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Experimental challenges with Renibacterium salmoninarum in Arctic charr Salvelinus alpinus

Experimental challenges with Renibacterium salmoninarum in Arctic charr Salvelinus alpinus


Title: Experimental challenges with Renibacterium salmoninarum in Arctic charr Salvelinus alpinus
Author: Guðmundsdóttir, Sigríður
Kristmundsson, Árni
Árnason, Ívar Örn
Date: 2017-03-30
Language: English
Scope: 21-30
University/Institute: Háskóli Íslands
University of Iceland
Department: Tilraunastöð í meinafræði að Keldum (HÍ)
Institute for Experimental Pathology, Keldur (UI)
Series: Diseases of Aquatic Organisms;124(1)
ISSN: 0177-5103
1616-1580 (eISSN)
DOI: 10.3354/dao03107
Subject: Renibacterium salmoninarum; Salvelinus alpinus; Challenge methods; Infection state; Diagnostic assays; Arctic charr; Bleikja; Gerlar; Bakteríusjúkdómar
URI: https://hdl.handle.net/20.500.11815/619

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Citation:

Gudmundsdóttir, S., Kristmundsson, Á., & Árnason, Í. (2017). Experimental challenges with Renibacterium salmoninarum in Arctic charr Salvelinus alpinus. Diseases of Aquatic Organisms, 124(1), 21-30. doi:10.3354/dao03107

Abstract:

Arctic charr Salvelinus alpinus L. is an important species in Icelandic aquaculture and the most common wild salmonid in Iceland. A study on the course of infection with the bacterium Renibacterium salmoninarum was conducted using 3 different challenge methods in brackish and fresh water. Bacterial isolation, ELISA and PCR tests were used for detection of the bacterium in multiple organ samples. In an experiment, run for 34 wk in brackish water, infection was established by intraperitoneal injection with 5 × 106 colony forming units (CFU) fish-1. There were external and internal symptoms of bacterial kidney disease (BKD) and mortalities between 6 and 13 wk after injection. A cohabitation trial was run simultaneously and infection was well established after 4 wk, as demonstrated by the detection methods applied. Symptoms of BKD were not seen and all but 1 cohabitant survived. In a separate experiment, infection was established by pumping a fixed amount of water from a tank with fingerlings infected by intraperitoneal injection into tanks with naïve fish, in fresh or brackish water, for 6 wk. Fish in the inflow tanks were reared for an additional 3 wk. There were neither macroscopic symptoms nor mortalities. ELISA and PCR tests showed that infection started to take hold after 3 wk. The challenge trials demonstrated that Arctic charr is susceptible to R. salmoninarum. Cohabitation and inflow of water from tanks with infected fish provide useful models for further studies on R. salmoninarum infection acquired in a natural way in Arctic charr.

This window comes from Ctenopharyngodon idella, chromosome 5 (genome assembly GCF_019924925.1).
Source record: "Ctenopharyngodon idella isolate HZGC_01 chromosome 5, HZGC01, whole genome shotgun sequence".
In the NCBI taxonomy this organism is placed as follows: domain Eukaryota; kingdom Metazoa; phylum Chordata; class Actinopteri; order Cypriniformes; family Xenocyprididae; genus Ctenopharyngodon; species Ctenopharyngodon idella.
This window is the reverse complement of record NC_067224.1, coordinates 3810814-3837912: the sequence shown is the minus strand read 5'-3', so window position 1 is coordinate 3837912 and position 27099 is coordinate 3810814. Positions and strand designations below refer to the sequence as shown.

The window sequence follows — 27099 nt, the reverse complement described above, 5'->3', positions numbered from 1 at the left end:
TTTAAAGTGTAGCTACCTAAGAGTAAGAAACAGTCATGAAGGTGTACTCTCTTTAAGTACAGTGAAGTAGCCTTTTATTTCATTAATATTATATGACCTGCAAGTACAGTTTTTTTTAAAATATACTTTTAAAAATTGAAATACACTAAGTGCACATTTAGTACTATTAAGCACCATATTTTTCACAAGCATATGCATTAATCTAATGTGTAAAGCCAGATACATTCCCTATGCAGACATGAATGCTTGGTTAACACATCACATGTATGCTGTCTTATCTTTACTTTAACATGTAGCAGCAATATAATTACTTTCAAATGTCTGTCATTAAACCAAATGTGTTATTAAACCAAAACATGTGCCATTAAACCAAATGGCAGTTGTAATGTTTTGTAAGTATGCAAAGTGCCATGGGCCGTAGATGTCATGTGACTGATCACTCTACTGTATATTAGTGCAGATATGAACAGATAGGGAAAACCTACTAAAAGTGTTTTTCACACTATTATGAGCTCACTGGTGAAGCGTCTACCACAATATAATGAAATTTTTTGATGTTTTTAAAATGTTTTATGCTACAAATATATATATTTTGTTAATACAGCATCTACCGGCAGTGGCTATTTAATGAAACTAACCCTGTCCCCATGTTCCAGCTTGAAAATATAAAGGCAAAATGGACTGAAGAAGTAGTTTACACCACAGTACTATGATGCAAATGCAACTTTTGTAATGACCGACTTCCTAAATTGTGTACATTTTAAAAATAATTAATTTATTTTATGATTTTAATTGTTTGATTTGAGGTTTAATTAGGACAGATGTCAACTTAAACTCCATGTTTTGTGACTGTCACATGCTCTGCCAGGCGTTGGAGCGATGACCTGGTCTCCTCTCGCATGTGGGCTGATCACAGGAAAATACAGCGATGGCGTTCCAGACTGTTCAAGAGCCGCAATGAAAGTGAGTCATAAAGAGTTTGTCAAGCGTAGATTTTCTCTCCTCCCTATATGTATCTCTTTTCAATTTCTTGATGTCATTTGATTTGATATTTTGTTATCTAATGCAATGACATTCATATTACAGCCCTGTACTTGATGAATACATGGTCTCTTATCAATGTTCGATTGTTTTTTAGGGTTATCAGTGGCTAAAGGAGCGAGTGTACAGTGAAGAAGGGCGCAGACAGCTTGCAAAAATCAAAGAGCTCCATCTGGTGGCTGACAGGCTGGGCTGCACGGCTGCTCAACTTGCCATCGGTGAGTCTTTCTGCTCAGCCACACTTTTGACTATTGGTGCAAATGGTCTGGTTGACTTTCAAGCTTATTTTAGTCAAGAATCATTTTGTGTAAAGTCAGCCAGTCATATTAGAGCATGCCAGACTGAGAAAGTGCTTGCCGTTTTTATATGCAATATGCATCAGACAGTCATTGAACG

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Open Access under Creative Commons by Attribution Licence. Use, distribution and reproduction are un - restricted. Authors and original publication must be credited.

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